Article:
Priorities for a Biden/Harris Administration: Day One Steps, Paris Agreement, Environmental Justice, and EPA and DOI Actions
In anticipation of the 2020 presidential election, we spent time this summer and fall examining climate, energy, and environmental priorities from the Biden/Harris campaign, surveying proposals made by outside experts, and reviewing our own work tracking the Trump administration’s regulatory changes.
We have organized potential executive branch policy actions into several useful lists:
- Our projection of the Biden/Harris administration’s likely top priorities for regulatory and executive action and why each action is important
- Actions that help to fulfill the Biden/Harris Campaign’s “Day One” pledges
- Policies that are important for developing the new U.S. commitment to the Paris Agreement, which President-elect Biden has promised the U.S. will rejoin
- Policy actions that are important to advancing environmental justice
- Environmental Protection Agency policy actions and Department of the Interior policy actions (comprehensive roadmaps to restoration)
How we compiled the lists
The “top priorities” list reflects our best judgment of the most important “to-do” items, based on our expertise and our review of the sources cited above (the campaign itself, other expert reports and analyses, and the Trump administration’s regulatory rollbacks). We do not internally rank them, but expect that major climate rules—including greenhouse gas emission standards for power plants, vehicles, and oil and gas operations—to be at or near the top of the list.
The “Day One” list identifies a subset of policies that could be initiated immediately. This list draws on several sources: the Biden campaign pledges; our own regulatory rollback tracker; “Climate 21” policy suggestions (the EPA chapter of which we coauthored); and recommendations from the Environmental Protection Network.
The policies listed as important for the Paris Agreement have the potential in our view to contribute significantly to a new U.S. pledge (known as a “nationally determined contribution”) either because they are likely to produce substantial emissions reductions, or because they can establish carbon sinks. We do not quantify the potential impact of these policies, but we expect that the agencies with the legal authority to implement them will do so, as part of a process the administration will undertake to update the 2015 U.S. pledge to reduce emissions 26-28% below 1990 levels by 2025. That process will unfold in the months leading up to the next Conference of the Parties to the U.N. Framework Convention on Climate Change, to be held in Glasgow, in November 2021.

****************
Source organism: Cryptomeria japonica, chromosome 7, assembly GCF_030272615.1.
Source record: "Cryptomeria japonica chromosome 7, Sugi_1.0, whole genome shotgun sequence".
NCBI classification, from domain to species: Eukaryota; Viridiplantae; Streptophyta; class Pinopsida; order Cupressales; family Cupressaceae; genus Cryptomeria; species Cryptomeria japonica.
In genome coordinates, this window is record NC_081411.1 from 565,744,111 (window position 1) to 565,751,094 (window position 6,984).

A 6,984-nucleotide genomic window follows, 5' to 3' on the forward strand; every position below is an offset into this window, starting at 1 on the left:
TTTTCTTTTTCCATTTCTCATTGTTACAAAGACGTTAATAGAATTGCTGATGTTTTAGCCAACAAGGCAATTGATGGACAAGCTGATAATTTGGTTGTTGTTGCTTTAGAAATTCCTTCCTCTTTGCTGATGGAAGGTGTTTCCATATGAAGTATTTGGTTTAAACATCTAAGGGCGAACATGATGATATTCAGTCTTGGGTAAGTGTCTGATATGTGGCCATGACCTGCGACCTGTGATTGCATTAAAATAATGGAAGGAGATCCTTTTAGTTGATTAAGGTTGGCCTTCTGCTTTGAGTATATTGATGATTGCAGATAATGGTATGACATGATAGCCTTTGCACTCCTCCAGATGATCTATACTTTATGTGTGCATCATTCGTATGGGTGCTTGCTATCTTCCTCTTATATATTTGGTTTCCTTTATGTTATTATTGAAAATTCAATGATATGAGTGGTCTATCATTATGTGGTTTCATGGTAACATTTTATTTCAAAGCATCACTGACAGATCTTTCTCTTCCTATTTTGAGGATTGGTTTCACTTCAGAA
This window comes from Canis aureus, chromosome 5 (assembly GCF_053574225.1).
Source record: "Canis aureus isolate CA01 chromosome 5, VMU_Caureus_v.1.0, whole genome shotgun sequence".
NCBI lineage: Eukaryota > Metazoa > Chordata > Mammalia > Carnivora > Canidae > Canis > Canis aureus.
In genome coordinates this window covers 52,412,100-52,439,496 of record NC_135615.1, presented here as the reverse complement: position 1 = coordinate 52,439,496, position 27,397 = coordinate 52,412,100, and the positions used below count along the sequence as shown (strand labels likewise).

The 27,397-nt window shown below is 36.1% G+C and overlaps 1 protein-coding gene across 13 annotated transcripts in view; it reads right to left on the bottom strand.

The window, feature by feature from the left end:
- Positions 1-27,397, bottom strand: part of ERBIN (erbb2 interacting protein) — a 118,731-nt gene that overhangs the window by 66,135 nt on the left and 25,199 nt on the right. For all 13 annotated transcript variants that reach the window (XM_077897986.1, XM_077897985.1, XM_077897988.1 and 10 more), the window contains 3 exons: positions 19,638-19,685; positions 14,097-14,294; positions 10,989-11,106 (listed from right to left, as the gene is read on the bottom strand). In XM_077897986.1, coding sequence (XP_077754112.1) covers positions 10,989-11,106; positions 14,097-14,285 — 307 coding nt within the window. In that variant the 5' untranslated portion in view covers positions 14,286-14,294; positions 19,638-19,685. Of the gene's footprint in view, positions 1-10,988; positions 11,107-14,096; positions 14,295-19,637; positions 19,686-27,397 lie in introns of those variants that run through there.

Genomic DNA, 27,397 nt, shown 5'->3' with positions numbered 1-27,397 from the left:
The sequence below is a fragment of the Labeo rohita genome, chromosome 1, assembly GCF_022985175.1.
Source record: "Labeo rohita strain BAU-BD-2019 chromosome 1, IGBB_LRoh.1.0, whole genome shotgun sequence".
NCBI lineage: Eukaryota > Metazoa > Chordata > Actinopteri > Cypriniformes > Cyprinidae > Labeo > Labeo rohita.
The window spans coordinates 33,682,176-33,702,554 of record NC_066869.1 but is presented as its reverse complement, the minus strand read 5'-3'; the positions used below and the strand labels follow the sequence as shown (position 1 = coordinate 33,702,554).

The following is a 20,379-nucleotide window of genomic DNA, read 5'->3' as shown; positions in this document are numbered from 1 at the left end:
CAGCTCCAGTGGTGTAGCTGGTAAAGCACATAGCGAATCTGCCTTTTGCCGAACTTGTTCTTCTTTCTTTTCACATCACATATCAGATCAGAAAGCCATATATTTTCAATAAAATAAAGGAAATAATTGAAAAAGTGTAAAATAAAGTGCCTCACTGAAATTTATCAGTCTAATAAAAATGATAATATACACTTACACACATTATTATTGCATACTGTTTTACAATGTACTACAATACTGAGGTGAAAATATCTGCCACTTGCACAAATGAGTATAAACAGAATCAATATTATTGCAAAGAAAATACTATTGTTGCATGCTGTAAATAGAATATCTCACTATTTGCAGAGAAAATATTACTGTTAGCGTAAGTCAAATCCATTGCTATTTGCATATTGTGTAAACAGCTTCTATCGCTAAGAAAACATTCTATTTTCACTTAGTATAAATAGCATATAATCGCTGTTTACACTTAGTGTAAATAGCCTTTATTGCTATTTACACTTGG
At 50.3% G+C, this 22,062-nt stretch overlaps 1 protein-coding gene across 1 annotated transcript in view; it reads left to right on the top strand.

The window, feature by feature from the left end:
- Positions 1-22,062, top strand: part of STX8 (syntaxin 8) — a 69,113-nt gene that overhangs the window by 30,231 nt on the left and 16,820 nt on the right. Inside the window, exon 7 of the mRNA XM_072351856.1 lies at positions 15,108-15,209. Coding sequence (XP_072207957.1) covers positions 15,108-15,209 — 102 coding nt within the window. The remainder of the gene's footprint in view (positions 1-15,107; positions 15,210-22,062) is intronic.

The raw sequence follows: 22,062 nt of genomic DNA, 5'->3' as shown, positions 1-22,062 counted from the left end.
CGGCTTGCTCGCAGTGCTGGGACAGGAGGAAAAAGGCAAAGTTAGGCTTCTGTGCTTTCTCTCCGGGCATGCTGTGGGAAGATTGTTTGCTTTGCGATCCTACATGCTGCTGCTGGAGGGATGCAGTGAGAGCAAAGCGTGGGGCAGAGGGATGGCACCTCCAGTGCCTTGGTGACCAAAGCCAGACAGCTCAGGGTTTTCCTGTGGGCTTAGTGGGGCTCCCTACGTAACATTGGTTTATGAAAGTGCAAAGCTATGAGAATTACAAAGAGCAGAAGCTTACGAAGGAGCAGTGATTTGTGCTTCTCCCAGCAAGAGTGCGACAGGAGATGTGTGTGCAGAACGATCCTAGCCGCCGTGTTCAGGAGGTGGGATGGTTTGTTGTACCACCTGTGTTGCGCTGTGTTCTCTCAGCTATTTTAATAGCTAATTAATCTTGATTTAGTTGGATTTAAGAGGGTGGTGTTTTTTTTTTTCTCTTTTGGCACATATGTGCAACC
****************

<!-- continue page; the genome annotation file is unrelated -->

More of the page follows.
The Environmental Justice policies have, in our view, the potential for meaningful environmental or social justice benefits, although we do not quantify that potential, or rank the policies relative to each other. Criteria for inclusion on this list are: whether the policy explicitly addresses environmental inequity; has a nexus to Tribes; concerns air pollution, water pollution, or pesticides, which disproportionately burden minority and farmworker communities; arguably touches low income communities regardless of race, or a labor constituency; relates to enforcement, since underenforcement disproportionately affects minority communities.
Finally, we report the EPA and DOI action items separately because these two agencies will be especially important for restoring environmental and natural resource protection, and advancing a climate and clean energy agenda.